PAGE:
I don’t know much about trees. I can’t tell oak from walnut, maple from cedar. But one stands out to me: the willow. Her hanging branches differentiate her from most other trees. That they’re usually near water helps. When our girls were younger we used to play a game where the first to spot one would shout out, “Willow, weep for me!” referencing the jazz standard, most notably recorded by Billie Holiday. (I can distinguish a C#dim7 chord from a C#min7-5 chord but not one tree from another.)
Remember from Part 1, the song we’re looking at (Psalm 137) was likely composed by a priest recalling captivity in Babylon. The ancient city was located on the Euphrates River and also featured many streams and canals. So you can imagine the abundance of water-loving willows. (The Hanging Gardens of Babylon, one of the ancient wonders of the world, demanded much water.)
Song of Hope
On the willows there we hung up our lyres. —Psalm 137:2 ESV
This is beautiful poetry. The psalmist lends his lyre (or harp) to the willow, his distress so great he cannot play music. For me, music has long been a solace. Before I really knew Jesus, I thought of music as my healer and soother. I spent countless hours at the piano. When not physically at a keyboard, I reflected on music constantly. Chord progressions, lyrics, rhythms. Musicians are like this. It’s what we meditate on. But when deep sorrow strikes a musician, even his music cannot comfort.
The Hebrew musicians were so anguished they couldn’t even play, yet they chose not to bash their harps against the willows, like a heavy metal guitarist. They didn’t destroy their harps but held out hope for a day when joy would return and music would once again rise from their instruments.
Consider the words of the prophet Jeremiah:
7 “I will restore the fortunes of Judah and the fortunes of Israel, and rebuild them as they were at first. 8 I will cleanse them from all the guilt of their sin against me, and I will forgive all the guilt of their sin and rebellion against me. 9 And this city shall be to me a name of joy, a praise and a glory before all the nations of the earth who shall hear of all the good that I do for them. They shall fear and tremble because of all the good and all the prosperity I provide for it.
10 “Thus says the LORD: In this place of which you say, ‘It is a waste without man or beast,’ in the cities of Judah and the streets of Jerusalem that are desolate, without man or inhabitant or beast, there shall be heard again 11 the voice of mirth and the voice of gladness, the voice of the bridegroom and the voice of the bride, the voices of those who sing, as they bring thank offerings to the house of the LORD: “ ‘Give thanks to the LORD of hosts, for the LORD is good, for his steadfast love endures forever!’ For I will restore the fortunes of the land as at first, says the LORD.” —Jeremiah 33:7-11 ESV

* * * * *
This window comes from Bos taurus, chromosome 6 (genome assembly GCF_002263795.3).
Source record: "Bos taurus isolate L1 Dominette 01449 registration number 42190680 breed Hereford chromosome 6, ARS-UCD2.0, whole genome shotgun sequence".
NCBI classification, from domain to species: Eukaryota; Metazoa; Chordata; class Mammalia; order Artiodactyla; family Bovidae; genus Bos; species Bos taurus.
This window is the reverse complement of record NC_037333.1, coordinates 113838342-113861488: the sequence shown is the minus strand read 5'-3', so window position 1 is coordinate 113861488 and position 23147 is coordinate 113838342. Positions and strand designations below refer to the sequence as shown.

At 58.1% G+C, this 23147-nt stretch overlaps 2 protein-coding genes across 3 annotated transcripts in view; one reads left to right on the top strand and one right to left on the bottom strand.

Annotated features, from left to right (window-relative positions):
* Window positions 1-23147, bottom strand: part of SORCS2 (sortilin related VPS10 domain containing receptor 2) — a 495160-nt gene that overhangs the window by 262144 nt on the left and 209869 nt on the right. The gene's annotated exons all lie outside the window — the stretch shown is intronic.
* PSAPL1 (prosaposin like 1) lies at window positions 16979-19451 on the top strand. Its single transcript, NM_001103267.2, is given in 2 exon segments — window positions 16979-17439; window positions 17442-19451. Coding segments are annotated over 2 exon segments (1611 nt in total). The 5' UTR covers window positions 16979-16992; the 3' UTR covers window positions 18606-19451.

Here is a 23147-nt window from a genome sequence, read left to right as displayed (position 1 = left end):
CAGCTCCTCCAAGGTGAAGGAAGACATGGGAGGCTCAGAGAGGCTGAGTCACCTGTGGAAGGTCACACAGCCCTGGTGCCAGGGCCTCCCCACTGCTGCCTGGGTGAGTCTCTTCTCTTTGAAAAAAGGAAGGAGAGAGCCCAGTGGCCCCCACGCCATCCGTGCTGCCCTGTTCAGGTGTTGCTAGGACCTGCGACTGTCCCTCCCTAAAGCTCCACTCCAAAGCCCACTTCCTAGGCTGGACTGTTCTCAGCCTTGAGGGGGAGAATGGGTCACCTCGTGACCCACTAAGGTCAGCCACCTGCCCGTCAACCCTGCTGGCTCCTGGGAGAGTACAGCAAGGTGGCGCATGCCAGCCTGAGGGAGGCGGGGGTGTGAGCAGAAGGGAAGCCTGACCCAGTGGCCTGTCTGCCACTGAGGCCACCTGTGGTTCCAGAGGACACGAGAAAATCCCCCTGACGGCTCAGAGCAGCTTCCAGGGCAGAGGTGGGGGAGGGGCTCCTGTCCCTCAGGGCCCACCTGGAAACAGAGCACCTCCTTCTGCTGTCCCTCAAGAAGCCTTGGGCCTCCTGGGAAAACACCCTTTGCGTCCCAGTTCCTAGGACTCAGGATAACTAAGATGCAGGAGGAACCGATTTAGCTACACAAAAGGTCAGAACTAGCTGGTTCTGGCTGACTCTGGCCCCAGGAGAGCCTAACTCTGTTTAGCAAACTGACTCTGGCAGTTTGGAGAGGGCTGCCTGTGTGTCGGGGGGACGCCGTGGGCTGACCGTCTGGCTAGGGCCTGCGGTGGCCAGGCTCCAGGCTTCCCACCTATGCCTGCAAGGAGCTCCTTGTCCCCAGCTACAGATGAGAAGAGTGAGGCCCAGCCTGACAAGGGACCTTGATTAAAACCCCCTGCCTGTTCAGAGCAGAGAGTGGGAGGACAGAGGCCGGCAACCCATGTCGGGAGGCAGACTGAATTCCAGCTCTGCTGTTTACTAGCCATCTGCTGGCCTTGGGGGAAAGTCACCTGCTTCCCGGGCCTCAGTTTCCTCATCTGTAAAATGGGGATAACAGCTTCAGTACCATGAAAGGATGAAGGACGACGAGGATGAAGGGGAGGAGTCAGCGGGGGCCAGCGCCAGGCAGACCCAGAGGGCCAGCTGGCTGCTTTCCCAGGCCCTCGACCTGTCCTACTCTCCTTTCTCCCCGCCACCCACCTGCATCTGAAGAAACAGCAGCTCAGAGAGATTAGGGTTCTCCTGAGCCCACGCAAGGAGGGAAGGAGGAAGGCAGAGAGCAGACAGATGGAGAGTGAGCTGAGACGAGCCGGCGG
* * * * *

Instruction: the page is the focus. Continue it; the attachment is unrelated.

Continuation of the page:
A few weeks ago one of my coworkers set a guitar in my office, one that had been left at the church many years ago. They’d made attempts to contact the owner, but he never responded. I opened up the case to discover a classical guitar from 1971—older than me. It was in decent shape, missing a couple strings. They’d all need to be replaced. (When I bought strings for it, the guy at Guitar Center asked, “Now, are you playing more classical or flamenco?” I responded, “Uh, I found this old guitar and I just want to see how it sounds.” Look for flamenco on a Sunday morning sometime.) I researched its value online and found it wasn’t worth much, $150 maybe. But it could be played again. Music could once again resonate on its musty wood.
I also think of my grandma’s 1960s Gibson acoustic resting in her closet. I played it a couple times a few summers ago. With new strings and a visit to a guitar repairman, it could sound beautiful again. It’s an instrument that deserves more than to be banished to a closet. It should, if you ask me, sit in my office, thankful to be played a few times a week.
A couple decades ago, Billy Joel and the legendary Ray Charles collaborated on Joel’s “Baby Grand,” which befit the pianomen. It’s a song about how when friends and women and fame let you down, there’s only one who’ll remain:
Ever since this gig began
My baby grand’s
Been good to me
But even music isn’t the ultimate solace. Music can indeed promote emotional and physical healing—there’s an entire genre dedicated to it—and even David with his harp soothed the evil king Saul. But lasting relief and comfort come only from the one who is called our Comforter.